While fairies do often worship many gods and other spirits (as personalized representatives of abstract concepts and as beings in their own right), they aren't necessarily thought of in the general sense as much more then a human might think of famous celebrities. In other words, often awe inspiring and worthy of respect for their power and fame, but not beings beyond understanding or reproach. To a fairy, gods and other spirits are just like any other being, at least in that regard. A fairy might just as well worship another fairy they are a fan of, or even a human in rare cases, living or dead. A fairy wouldn't necessarily see much difference between a fan convention and a temple, a cosplayer or a priest. What matters to a fairy is the devotion and energy put into something, not the exact form that devotion takes. That doesn't mean that that's all fairies worship however. To fairies anything and everything can be a target of worship, from directly worshiping abstract concepts to revering inanimate objects and everything in between. The wonders of nature are a common choice. Fairies often make little shrines of a sort out of things like a refreshing spring or well, a waterfall, a neat cave, a particularly large tree or pleasant grove, a small hill, anywhere that seems like a nice meeting place. Sometimes fairies may put up some altars made from a pile of stones or standing stones marked with runes. There might be entryways marked by Stonehenge-like gates. Sometimes it's just decoration, but sometimes it means a fairy felt the need to protect a place with magic and a barrier will keep out any who don't go through the gate. Sometimes these gates act as portals to other places.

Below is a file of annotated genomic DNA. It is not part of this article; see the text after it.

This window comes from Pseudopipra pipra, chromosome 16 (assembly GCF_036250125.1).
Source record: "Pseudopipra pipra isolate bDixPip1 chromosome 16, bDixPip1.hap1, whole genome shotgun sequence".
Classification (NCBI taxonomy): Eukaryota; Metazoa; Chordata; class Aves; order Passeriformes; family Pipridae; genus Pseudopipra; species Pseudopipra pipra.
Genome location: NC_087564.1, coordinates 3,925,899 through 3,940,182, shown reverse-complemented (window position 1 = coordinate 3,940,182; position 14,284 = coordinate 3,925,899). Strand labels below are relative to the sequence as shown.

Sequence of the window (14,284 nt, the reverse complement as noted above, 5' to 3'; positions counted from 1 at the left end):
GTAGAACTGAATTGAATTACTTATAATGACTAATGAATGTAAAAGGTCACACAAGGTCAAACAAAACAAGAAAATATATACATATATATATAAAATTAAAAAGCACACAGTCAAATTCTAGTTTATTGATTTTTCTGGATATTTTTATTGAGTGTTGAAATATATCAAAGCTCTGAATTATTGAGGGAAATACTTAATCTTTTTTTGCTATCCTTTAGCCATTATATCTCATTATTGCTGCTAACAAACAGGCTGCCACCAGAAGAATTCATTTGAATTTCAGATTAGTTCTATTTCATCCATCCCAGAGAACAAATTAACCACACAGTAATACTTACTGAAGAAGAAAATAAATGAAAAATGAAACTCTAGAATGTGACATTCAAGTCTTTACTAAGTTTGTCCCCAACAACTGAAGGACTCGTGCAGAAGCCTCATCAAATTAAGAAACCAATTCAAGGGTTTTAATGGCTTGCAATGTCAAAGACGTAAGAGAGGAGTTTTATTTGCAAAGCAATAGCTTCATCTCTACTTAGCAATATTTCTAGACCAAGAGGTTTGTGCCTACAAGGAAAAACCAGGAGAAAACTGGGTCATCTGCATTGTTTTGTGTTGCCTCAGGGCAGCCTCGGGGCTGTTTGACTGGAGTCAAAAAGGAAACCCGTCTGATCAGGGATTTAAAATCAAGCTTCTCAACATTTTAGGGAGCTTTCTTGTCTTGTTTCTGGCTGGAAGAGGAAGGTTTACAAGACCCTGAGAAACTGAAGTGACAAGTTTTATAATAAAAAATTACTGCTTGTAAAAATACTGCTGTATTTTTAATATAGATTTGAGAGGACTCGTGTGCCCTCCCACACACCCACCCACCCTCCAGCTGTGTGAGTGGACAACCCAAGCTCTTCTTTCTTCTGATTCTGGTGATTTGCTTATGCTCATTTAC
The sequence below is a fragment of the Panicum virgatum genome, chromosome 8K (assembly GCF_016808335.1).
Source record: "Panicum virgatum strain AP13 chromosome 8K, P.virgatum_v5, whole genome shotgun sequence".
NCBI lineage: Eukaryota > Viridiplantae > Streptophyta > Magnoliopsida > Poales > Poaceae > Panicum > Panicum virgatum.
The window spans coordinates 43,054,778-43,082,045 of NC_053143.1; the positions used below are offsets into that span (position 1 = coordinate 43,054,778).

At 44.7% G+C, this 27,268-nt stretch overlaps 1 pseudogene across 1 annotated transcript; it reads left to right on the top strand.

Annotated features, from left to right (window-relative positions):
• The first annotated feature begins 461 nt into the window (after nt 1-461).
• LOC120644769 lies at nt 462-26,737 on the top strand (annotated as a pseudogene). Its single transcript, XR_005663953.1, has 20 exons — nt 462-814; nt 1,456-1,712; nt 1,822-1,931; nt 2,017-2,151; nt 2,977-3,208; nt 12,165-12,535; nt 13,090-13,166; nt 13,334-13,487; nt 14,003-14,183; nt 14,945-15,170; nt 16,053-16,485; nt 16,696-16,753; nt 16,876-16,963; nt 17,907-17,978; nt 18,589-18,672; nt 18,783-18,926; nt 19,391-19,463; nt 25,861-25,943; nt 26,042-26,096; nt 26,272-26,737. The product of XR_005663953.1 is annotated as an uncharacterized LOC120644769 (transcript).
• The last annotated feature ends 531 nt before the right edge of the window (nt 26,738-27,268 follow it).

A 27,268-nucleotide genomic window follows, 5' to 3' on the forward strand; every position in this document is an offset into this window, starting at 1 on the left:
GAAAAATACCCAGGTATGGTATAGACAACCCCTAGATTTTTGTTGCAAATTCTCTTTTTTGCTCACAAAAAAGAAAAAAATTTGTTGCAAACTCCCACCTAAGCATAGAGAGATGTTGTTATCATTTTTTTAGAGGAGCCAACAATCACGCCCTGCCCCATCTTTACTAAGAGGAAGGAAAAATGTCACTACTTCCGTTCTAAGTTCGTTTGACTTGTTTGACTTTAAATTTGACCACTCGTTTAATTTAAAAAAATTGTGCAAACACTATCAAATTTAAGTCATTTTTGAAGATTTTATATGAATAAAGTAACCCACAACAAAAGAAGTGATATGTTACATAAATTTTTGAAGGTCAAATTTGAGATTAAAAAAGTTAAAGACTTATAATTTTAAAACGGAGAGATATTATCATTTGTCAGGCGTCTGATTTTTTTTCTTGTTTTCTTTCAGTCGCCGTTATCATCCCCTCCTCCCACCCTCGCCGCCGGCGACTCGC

Well loved objects are thought to be in some sense holy as well. Objects with sentimental value are prized and said to hold lots of power. Indeed, magically a well loved object can be very powerful, and can hold many blessings or sometimes powerful curses. An object's history and it's connection to the history of others is very important to many fairies. Though they don't truly exist in the fairy world, museums are also places a fairy might think of like a temple of a sort. One not only holding precious objects for display, but also in charge of understanding and explaining their history. Many fairies tend to be hoarders of artifacts that they personally find important, even if no one else does. It is even not that uncommon for fairies to, rather then revering or worshiping any particular thing, devote one's self to a concept or ideal. To a fairy someone who devote themselves to something like 'justice', 'love', 'science', 'power', or 'pleasure' are simply putting their faith into something like any other personal belief. And of course, many fairies choose to put their faith in only in themselves or sometimes in nothing at all.